How Does Forex Trading Work?

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If you are on the internet lately (and you must be in order to be reading this article) then you have probably seen an advertisement for a popular form of trading called Forex trading. Before you jump on the bandwagon and open up a Forex trading account, let’s take a moment to explore a question plaguing many—How does Forex trading work?

What is Forex?
Every country has its own type of currency (although some share, like the countries that use the Euro). Each of these currencies has a value for trade when used within its originating country, but it can also be purchased using the currency of another country—like when you travel to another country and must purchase its currency with that of your own. And while a currency’s value might be fixed in terms of trading it for goods in its own country, it can vary when stacked up against the currencies of other countries.

For example, let’s say that you live in Canada and use three Canadian dollars to buy orange juice every day. If you want to trade those three Canadian dollars for U.S. dollars, you might get four U.S. dollars on Tuesday, but only three and a half on Wednesday if the Canadian dollar falls or the U.S. dollar rises. But no matter how many U.S. dollars you can get for your three Canadian dollars, you can always buy the same amount of juice in Canada—unless the store raises its prices.

Capitalizing on Value Variances
When people trade equities, they attempt to buy into the equity (or stock) at a low price. This means they buy 100 shares of XYZ stock for $X. Their goal is to hold their 100 shares of XYZ until it reaches a higher price and they can sell it for more than they bought it for. Forex traders have the same objective, but they want to buy and sell currencies instead of stocks.

For example, let’s say that the Euro can buy two U.S. dollars today. An investor might invest 100 Euros into buying 200 US dollars. As the U.S. dollar rises in value compared to other currencies, it will take more Euros to buy it, and the investor will get more Euros back when he sells his or her U.S. dollars than he spent to buy them.

Buying and Selling
When you take part in Forex trading, you will basically be buying and selling currencies. Each currency will have a bid price and an ask price. The bid price is the amount you can buy the currency for and the ask price is the amount you will likely be able to sell it for. The bid price on any given day will be higher than the ask price, and the spread—or difference between the two—is the amount that the bank takes for effectuating the sale.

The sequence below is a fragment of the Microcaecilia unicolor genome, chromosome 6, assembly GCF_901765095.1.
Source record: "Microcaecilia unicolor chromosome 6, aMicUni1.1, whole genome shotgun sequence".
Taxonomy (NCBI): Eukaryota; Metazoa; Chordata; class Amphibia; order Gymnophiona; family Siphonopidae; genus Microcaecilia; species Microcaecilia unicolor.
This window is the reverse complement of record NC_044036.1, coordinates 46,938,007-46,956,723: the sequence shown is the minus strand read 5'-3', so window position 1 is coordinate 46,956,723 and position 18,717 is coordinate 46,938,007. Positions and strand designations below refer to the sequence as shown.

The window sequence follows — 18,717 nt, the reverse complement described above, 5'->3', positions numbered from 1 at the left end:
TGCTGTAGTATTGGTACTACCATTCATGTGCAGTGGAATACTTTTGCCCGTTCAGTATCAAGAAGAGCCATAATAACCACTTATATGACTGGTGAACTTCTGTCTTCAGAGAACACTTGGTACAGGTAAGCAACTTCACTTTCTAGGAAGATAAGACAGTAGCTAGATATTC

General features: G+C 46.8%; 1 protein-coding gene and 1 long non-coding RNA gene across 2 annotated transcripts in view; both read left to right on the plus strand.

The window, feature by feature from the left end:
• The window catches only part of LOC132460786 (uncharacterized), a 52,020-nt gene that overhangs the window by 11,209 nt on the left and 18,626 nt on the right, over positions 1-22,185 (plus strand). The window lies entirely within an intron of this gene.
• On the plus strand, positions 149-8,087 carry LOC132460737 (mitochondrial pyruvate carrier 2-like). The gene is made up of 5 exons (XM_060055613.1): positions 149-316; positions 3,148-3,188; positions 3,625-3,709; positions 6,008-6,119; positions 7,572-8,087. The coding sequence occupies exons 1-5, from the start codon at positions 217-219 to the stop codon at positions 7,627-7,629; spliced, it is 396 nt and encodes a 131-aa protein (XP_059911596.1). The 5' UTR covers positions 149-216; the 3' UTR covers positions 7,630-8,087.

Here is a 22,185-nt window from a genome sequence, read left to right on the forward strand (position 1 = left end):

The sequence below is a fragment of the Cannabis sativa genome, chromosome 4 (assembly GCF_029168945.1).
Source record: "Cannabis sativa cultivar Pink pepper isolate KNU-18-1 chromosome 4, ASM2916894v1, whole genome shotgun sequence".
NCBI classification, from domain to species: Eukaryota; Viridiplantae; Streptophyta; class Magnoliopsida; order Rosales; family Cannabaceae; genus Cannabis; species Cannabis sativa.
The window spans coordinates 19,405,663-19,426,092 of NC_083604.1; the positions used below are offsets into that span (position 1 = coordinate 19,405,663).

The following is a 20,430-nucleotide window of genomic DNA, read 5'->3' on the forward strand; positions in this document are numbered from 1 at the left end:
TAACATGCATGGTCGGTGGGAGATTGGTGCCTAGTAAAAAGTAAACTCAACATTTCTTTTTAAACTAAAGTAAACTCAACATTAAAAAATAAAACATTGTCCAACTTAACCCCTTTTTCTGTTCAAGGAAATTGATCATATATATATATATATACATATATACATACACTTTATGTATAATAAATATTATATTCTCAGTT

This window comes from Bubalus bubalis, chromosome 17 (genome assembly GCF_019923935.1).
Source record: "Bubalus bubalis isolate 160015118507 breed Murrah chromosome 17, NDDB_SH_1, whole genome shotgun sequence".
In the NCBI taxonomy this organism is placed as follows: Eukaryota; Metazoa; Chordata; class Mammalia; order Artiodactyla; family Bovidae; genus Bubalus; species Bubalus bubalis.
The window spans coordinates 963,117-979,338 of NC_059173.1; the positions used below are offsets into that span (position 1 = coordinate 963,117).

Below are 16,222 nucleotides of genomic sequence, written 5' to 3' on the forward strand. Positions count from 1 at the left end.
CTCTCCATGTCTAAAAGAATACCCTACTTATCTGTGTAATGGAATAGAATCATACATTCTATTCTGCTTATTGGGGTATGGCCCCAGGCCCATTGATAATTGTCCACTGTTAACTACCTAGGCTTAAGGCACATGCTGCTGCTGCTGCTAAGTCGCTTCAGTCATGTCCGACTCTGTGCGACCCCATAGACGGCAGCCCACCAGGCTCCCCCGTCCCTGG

Forex Risks
If you really want to understand how Forex trading works, then you need to understand the risks involved. First of all, currency prices can vary based on many different local and global economic factors and events. This makes it extremely hard to predict trends, which makes profitable Forex trading difficult for new investors. And while you may be able to expertly anticipate the movement of your own country’s currency, other countries may prove less easy to predict. In some instances, countries with fixed currency prices may decide to let their currency have a flexible and dynamic value (as China recently did) and its entry into the market can have unexpected results.

Secondly, many investors forget to diversify their Forex holdings, choosing instead to simply trade one country’s currency for another’s. Just as in stock trading, limiting your holdings to just one company or currency gives you little protection against downside risk and could expose you to loss that you can’t afford.

Third, many investors don’t understand how the fees and commissions add up with Forex trading. Fees and commissions eat into the amount you can afford to invest, and that can hurt an investor’s ability to profit. Comparing the spread, commission charges and account fees of various brokers is the best way to factor this in and ensure you get the most advantageous account.

As with any investment opportunity, Forex offers investors a great way to make a return on their investment, but it also offers many risks. Forex trading is not an automatic money maker and actually requires a certain sensibility in order to make it profitable.

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